JCL Holds Release Party for Magistra's First Novel
One single “what if” question during a discussion over Rick Riordan’s books became a hypothetical conversation that, five years later, turned into the novel Gods of Arcadia: Daughter of Athena. The JCL at John Paul Stevens High School hosted a party on Nov. 14, 2014 for the release of Dr. Andrea Stehle’s first novel.
“When I held the first printed copy in my hands, I almost cried,” Stehle said. “It was as emotional as when my daughters were born.” As a reader, Stehle always loved fantasy, romance and Sci-Fi stories. The passion she had for reading turned into a passion for writing as well.
“Even as a kid, I loved the idea of creating a story that I could share with others, something that people could read even after I’m gone,” Stehle said. “I wrote the story based upon what I love to read, making the audience people who love fantasy and mythology.”
During her 25 years as a Latin teacher, Stehle wanted her students to be the first group of people she shared her story with. “I wanted to have the release party at Stevens because many of my Latin students over the years have shared my love of mythology,” Stehle said. “Some of them even helped edit parts of Gods of Arcadia. Sharing that day with my students just seemed perfect.”
The Gods of Arcadia: Daughter of Athena tells the story of a Post-Mythical world – a future human colony on another planet controlled by the gods of ancient Greece. As the Daughter of Athena struggles against the troublesome Son of Ares, she learns a secret the Olympians didn’t want mankind to know. The book can be purchased on Amazon.com and is available for the Kindle. Andrea Stehle will be at the Bazaar at Nationals at Trinity this summer selling signed copies of Gods of Arcadia: Daughter of Athena.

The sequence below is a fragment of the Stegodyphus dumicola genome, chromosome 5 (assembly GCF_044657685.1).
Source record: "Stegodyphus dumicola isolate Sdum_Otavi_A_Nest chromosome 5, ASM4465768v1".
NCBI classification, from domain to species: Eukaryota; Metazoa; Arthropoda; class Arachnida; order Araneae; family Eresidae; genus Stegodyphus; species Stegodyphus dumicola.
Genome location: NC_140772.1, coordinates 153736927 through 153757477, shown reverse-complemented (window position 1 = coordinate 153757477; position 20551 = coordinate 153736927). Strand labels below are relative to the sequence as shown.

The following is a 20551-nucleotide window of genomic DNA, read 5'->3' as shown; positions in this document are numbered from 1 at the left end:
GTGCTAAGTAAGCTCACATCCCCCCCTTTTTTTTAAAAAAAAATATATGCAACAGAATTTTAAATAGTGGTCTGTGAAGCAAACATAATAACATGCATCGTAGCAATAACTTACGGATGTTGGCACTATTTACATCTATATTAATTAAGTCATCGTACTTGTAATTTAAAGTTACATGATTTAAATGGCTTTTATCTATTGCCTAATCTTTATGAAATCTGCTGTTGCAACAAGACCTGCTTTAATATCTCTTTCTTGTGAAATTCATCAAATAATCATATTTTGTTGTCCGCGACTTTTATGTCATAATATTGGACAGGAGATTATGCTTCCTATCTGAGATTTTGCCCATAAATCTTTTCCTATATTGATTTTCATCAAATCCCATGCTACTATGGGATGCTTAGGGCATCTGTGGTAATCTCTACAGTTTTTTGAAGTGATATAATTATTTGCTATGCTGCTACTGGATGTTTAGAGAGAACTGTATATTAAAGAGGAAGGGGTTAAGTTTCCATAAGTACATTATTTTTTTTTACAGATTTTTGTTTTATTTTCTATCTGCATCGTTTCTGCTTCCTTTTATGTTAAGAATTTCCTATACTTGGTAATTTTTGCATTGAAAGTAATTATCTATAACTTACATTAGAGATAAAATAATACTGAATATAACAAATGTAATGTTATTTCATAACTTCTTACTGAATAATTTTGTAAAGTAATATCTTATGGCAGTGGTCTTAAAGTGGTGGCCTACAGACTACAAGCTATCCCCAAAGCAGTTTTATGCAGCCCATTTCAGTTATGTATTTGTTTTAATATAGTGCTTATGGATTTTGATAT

Allie Golding, Texas JCLer
Left: A timelapse video of the Massachusetts JCL Classics Day room at Boston University filling up during registration.
BOOK RELEASE · Torch:U.S. · Spring 2015
Above: The cover of Magistra Stehle's new book, Gods of Arcadia: Daughter of Athena. Copies will be sold at the 2015 National Convention at Trinity University.
On Dec. 5, 2014, MassJCL held its annual Classics Day at Boston University. Classics Day, this year run by our First Vice President, Julia Pan, mimics a day at college and offers university-style lectures taught by real professors to high school JCLers. Hosting more than 700 Classics enthusiasts from all around the state, Classics Day boasted workshops such as “The Black Odyssey: Intersectionality of the Classics and Race” and “Mythology and Politics: The Connection between Greek Tragedy and Democracy.” The theme of this year’s event was “Mythology: Religion of Yore,” inspiring numerous skits in our annual skit competition, which offered the winners whole school points at State Convention. The winning skit from this year was done by Barnstable High School and was a parody of “Cell Block Tango” from the Broadway show, Chicago. However, instead of having cell inmates, Barnstable highlighted three women from mythology who killed their lovers, adding a twist at the end by including Dido, who, instead of killing her lover, was actually herself killed by him (albeit indirectly). Classics Day gave students a chance to learn about the culture behind the civilizations of Greece and Rome and appreciate not only their languages, but their rich histories.
Linda Qin, Massachusetts JCL Editor